426650 Valorizing Biorefinery Lignins Using Fast Pyrolysis and Electrocatalytic Upgrading

Thursday, November 12, 2015: 9:45 AM
257B (Salt Palace Convention Center)
Mahlet Garedew, Biosystems & Agricultural Engineering, Michigan State University, East Lansing, MI, Leonardo da costa Sousa, Chemical Engineering and Material Science, Great Lakes Bioenergy Center, Michigan State University, Lansing, MI, James E. Jackson, Chemistry Department, Michigan State University, East Lansing, MI and Christopher M. Saffron, Biosystems & Agricultural Engineering, Department of Forestry, Michigan State University, East Lansing, MI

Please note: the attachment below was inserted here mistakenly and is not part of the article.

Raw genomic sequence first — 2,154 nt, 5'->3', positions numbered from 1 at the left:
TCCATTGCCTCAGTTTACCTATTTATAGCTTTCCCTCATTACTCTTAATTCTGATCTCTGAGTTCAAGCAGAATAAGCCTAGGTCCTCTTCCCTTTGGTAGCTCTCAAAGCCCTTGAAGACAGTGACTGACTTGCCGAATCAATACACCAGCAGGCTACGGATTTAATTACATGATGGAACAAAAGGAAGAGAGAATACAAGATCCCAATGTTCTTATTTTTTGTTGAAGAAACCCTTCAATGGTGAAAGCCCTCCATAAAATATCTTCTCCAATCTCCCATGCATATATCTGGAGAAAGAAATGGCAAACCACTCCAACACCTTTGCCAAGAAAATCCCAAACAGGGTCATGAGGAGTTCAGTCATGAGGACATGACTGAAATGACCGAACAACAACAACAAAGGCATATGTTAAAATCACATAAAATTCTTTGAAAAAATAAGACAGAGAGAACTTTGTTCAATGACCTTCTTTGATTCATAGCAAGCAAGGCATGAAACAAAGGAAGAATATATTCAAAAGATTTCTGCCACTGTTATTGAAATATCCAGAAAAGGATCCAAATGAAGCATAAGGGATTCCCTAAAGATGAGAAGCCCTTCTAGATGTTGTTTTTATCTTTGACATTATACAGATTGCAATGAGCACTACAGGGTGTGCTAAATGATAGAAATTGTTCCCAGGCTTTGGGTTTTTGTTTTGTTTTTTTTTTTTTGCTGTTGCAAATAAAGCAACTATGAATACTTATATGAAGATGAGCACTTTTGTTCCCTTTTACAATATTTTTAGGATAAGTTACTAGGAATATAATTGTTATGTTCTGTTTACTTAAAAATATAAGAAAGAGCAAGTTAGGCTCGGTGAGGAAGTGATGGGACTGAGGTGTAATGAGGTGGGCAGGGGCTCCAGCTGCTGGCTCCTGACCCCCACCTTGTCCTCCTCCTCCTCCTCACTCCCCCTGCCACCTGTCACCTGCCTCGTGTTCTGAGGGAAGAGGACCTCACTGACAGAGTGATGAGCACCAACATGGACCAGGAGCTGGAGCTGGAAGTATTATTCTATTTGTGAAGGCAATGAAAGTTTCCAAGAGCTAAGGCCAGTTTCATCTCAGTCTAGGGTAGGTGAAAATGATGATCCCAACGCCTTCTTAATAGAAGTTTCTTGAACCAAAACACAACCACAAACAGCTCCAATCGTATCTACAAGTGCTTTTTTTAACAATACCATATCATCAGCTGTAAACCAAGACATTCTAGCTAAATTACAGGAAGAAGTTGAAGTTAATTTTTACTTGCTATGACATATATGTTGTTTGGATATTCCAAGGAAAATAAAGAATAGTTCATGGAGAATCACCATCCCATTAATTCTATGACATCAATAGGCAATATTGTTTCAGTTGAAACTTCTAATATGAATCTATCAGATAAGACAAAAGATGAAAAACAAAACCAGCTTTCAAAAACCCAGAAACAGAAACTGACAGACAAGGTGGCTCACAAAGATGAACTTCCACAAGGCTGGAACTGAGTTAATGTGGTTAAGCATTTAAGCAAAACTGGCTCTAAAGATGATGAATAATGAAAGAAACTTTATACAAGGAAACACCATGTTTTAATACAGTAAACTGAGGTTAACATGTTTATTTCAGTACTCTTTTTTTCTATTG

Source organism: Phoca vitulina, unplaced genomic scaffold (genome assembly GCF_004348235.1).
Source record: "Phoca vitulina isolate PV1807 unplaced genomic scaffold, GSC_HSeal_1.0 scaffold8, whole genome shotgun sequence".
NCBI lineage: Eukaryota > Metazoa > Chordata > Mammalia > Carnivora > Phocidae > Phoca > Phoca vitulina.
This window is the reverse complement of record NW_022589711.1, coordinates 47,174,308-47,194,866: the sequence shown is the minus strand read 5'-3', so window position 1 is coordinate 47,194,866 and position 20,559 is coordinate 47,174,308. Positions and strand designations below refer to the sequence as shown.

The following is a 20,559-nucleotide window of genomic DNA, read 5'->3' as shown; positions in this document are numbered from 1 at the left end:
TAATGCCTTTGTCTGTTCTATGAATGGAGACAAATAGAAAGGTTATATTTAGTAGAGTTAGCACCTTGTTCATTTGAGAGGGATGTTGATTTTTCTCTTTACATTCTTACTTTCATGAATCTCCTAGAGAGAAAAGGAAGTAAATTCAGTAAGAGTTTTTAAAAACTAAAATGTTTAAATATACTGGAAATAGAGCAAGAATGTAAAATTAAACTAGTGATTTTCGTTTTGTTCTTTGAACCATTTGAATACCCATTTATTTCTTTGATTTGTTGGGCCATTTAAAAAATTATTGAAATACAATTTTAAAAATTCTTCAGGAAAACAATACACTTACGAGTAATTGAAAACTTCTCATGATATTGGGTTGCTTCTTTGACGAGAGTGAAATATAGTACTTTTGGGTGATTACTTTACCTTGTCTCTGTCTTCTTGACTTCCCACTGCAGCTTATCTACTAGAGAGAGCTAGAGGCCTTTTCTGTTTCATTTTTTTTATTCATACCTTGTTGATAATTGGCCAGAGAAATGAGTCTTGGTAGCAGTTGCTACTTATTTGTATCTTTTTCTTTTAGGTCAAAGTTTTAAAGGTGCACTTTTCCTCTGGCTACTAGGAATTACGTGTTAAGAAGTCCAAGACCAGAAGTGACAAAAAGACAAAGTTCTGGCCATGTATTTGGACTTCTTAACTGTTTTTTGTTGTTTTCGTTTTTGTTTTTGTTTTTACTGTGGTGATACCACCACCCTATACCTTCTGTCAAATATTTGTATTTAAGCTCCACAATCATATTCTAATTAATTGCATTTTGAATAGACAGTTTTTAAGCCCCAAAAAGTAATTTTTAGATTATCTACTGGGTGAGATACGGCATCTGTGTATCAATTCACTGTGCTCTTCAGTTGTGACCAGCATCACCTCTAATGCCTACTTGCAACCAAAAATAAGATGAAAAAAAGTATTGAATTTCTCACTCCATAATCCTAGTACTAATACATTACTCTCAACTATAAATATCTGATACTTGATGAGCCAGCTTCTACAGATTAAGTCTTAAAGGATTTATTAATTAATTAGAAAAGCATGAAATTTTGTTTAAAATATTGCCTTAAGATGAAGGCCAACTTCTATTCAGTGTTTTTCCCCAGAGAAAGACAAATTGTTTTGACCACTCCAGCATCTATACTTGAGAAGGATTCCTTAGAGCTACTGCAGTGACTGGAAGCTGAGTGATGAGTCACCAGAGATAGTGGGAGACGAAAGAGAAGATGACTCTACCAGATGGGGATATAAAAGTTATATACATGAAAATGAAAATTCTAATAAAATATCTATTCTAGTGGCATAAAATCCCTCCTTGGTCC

Pretreatments such as extractive ammonia processing (EAP) create a lignin co-product in addition to cellulose and hemicellulose, which are fermented to ethanol in biorefineries.  As lignin comprises up to 30 wt.% of biomass and 40% of biomass’ energy, an opportunity exists for creating valuable products.  As a means to partially depolymerize lignin, biomass fast pyrolysis (BFP), uses heat (400-600°C) without oxygen to create bio-oil, biochar and combustible gas, where the major product, bio-oil, comprises 70 wt.% of the total product mass.  However, bio-oil is highly oxygenated, corrosive, low in energy content, chemically complex, and chemically reactive, making it unstable during storage and incompatible with carbon steel construction materials.  As a means of improving bio-oil properties, electrocatalytic hydrogenation (ECH) is employed to chemically reduce and deoxygenate reactive compounds.  In this study, lignin model compounds representative of bio-oil components were subjected to ECH under mild conditions (80°C and 1 atm) using ruthenium on activated carbon (Ru/ACC) as a catalytic cathode.  To date, model monomers (guaiacol, syringol, syringaldehyde, vanillin, p-cresol, creosol, eugenol, etc.) have been reduced to simpler compounds such as cyclohexanol and phenol, which have increased heating values when compared to the starting substrates. Additionally, model dimers such as 4-phenoxyphenol have been cleaved and chemically reduced to cyclohexanol and phenol.  Such an approach valorizes lignin into molecules with increased fuel value and material precursors.

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